OECD slashes forecasts for economic growth

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OECD slashes forecasts for economic growth


The Organization for Economic Co-operation and Development (OECD) sharply cut its economic growth forecast for the Korean economy to 3 percent from its earlier projection of 3.8 percent last November, citing stagnant domestic consumption and declining exports.

“Output growth is projected to slow to around 3 percent in 2015, reflecting sluggish private consumption in the context of high household debt and stagnant wages,” the OECD said in a report released Wednesday. “Export growth has weakened sharply, reflecting the appreciation of the Korean won … and falling shipments to China in early 2015.”

Korea’s exports are declining because of the nation’s dependence on China, the report said.

“Korea is particularly vulnerable to developments in the Chinese economy, as its exports to China account for 14 percent of Korean GDP,” it stated.

The organization trimmed its earlier economic forecasts in most of Korea’s categories: Exports were down to 1.7 percent from 4.9 percent; imports fell to 2.6 percent from 5.2 percent; consumer price inflation was cut to 0.8 percent from 2.2 percent; and private consumption declined to 2.3 percent from 3 percent.

Unemployment, however, climbed to 3.6 percent from 3.4 percent.

The OECD report came after Korea recorded low inflation rates over the past six months, all of which were close to zero despite doubled cigarette prices.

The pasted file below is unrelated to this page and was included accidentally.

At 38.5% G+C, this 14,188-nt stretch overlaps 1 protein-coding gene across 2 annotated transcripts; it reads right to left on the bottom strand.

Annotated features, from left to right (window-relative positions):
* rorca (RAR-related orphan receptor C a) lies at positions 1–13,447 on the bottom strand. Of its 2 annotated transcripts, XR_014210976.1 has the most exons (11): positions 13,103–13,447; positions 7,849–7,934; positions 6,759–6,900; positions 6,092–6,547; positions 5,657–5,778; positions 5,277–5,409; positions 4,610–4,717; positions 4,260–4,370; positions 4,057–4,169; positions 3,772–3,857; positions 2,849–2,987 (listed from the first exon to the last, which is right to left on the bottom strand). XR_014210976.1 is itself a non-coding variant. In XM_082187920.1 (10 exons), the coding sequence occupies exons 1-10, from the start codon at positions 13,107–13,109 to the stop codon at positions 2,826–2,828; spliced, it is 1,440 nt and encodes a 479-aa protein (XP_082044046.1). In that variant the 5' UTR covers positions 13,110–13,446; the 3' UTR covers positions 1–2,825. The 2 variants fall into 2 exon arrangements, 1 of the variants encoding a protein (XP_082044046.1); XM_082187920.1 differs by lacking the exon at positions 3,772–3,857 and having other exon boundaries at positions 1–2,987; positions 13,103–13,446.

The slump in consumption also affected the decline in imports, which fell at a faster rate than exports. That led to the longest-ever streak of current account surplus, 38 straight months in May, which economists say was an ironic sign of economic depression.

To salvage the country from low economic growth, a series of measures were advised, including a wide range of structural reforms such as increasing investment, easing regulations and promoting the creative economy.

The Paris-based organization also pointed out that in the midst of its aging society, the Korean government needs to encourage more women to work by shortening working hours, offering job opportunities and reducing the wage gap between men and women. “With Korea’s working-age population (15 to 64) set to peak in 2016, it is increasingly important to reduce gender gaps and to boost the employment rate of women,” it said.

The OECD also shaved its forecast for worldwide economic growth, from an overall average of 3.7 percent to 3.1 percent. Particularly, its outlook for U.S. growth plunged from 3.1 percent to 2 percent. The forecast for the eurozone rose to 1.4 percent from 1.1. percent, while Japan’s prediction fell to 0.7 percent from 0.8 percent.

BY KIM HEE-JIN [kim.heejin@joongang.co.kr]
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